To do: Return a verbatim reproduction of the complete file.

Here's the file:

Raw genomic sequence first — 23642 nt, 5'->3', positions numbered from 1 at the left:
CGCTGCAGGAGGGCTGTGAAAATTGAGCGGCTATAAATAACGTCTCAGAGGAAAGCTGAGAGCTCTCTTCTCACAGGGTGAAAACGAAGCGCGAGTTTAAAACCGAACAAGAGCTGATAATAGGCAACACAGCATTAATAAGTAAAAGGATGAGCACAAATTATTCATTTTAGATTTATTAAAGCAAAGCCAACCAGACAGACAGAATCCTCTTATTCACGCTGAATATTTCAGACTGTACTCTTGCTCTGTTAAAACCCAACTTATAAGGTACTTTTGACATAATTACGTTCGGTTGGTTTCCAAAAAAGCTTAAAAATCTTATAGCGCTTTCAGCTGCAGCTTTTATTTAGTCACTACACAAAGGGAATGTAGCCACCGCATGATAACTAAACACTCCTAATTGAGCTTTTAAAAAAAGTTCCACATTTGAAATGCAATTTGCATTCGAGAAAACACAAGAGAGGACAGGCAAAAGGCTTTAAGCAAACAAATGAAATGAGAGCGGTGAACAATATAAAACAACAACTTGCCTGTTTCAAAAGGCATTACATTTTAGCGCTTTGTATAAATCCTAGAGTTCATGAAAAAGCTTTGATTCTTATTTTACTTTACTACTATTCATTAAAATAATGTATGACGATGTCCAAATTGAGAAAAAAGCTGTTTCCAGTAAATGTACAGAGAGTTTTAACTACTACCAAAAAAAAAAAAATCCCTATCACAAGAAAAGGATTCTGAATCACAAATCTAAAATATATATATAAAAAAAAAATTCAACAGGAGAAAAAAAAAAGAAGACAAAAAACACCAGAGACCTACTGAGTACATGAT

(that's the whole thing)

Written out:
Raw genomic sequence first — 23642 nt, 5'->3', positions numbered from 1 at the left:
CGCTGCAGGAGGGCTGTGAAAATTGAGCGGCTATAAATAACGTCTCAGAGGAAAGCTGAGAGCTCTCTTCTCACAGGGTGAAAACGAAGCGCGAGTTTAAAACCGAACAAGAGCTGATAATAGGCAACACAGCATTAATAAGTAAAAGGATGAGCACAAATTATTCATTTTAGATTTATTAAAGCAAAGCCAACCAGACAGACAGAATCCTCTTATTCACGCTGAATATTTCAGACTGTACTCTTGCTCTGTTAAAACCCAACTTATAAGGTACTTTTGACATAATTACGTTCGGTTGGTTTCCAAAAAAGCTTAAAAATCTTATAGCGCTTTCAGCTGCAGCTTTTATTTAGTCACTACACAAAGGGAATGTAGCCACCGCATGATAACTAAACACTCCTAATTGAGCTTTTAAAAAAAGTTCCACATTTGAAATGCAATTTGCATTCGAGAAAACACAAGAGAGGACAGGCAAAAGGCTTTAAGCAAACAAATGAAATGAGAGCGGTGAACAATATAAAACAACAACTTGCCTGTTTCAAAAGGCATTACATTTTAGCGCTTTGTATAAATCCTAGAGTTCATGAAAAAGCTTTGATTCTTATTTTACTTTACTACTATTCATTAAAATAATGTATGACGATGTCCAAATTGAGAAAAAAGCTGTTTCCAGTAAATGTACAGAGAGTTTTAACTACTACCAAAAAAAAAAAAATCCCTATCACAAGAAAAGGATTCTGAATCACAAATCTAAAATATATATATAAAAAAAAAATTCAACAGGAGAAAAAAAAAAGAAGACAAAAAACACCAGAGACCTACTGAGTACATGAT